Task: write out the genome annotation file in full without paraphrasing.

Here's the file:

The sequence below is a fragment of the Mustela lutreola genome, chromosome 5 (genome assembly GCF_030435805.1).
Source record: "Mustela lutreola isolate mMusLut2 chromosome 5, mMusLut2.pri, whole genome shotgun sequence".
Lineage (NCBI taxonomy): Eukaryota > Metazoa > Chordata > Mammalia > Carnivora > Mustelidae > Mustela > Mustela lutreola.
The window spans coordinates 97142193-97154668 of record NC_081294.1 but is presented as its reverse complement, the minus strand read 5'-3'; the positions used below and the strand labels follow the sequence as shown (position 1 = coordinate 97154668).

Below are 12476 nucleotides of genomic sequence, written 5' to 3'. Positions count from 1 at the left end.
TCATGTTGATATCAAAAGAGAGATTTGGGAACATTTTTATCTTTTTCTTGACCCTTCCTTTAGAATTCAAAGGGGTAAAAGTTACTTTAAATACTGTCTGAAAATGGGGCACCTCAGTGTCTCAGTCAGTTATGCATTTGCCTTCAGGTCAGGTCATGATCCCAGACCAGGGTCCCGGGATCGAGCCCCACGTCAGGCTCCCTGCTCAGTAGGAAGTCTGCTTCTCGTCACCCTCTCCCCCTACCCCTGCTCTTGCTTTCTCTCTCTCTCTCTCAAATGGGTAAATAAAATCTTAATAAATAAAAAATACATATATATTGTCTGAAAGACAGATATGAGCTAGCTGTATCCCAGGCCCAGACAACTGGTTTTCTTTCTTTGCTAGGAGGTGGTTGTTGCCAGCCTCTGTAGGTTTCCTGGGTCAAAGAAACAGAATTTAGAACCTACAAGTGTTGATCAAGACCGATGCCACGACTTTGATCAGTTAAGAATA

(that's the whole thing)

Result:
The sequence below is a fragment of the Mustela lutreola genome, chromosome 5 (genome assembly GCF_030435805.1).
Source record: "Mustela lutreola isolate mMusLut2 chromosome 5, mMusLut2.pri, whole genome shotgun sequence".
Lineage (NCBI taxonomy): Eukaryota > Metazoa > Chordata > Mammalia > Carnivora > Mustelidae > Mustela > Mustela lutreola.
The window spans coordinates 97142193-97154668 of record NC_081294.1 but is presented as its reverse complement, the minus strand read 5'-3'; the positions used below and the strand labels follow the sequence as shown (position 1 = coordinate 97154668).

Below are 12476 nucleotides of genomic sequence, written 5' to 3'. Positions count from 1 at the left end.
TCATGTTGATATCAAAAGAGAGATTTGGGAACATTTTTATCTTTTTCTTGACCCTTCCTTTAGAATTCAAAGGGGTAAAAGTTACTTTAAATACTGTCTGAAAATGGGGCACCTCAGTGTCTCAGTCAGTTATGCATTTGCCTTCAGGTCAGGTCATGATCCCAGACCAGGGTCCCGGGATCGAGCCCCACGTCAGGCTCCCTGCTCAGTAGGAAGTCTGCTTCTCGTCACCCTCTCCCCCTACCCCTGCTCTTGCTTTCTCTCTCTCTCTCTCAAATGGGTAAATAAAATCTTAATAAATAAAAAATACATATATATTGTCTGAAAGACAGATATGAGCTAGCTGTATCCCAGGCCCAGACAACTGGTTTTCTTTCTTTGCTAGGAGGTGGTTGTTGCCAGCCTCTGTAGGTTTCCTGGGTCAAAGAAACAGAATTTAGAACCTACAAGTGTTGATCAAGACCGATGCCACGACTTTGATCAGTTAAGAATA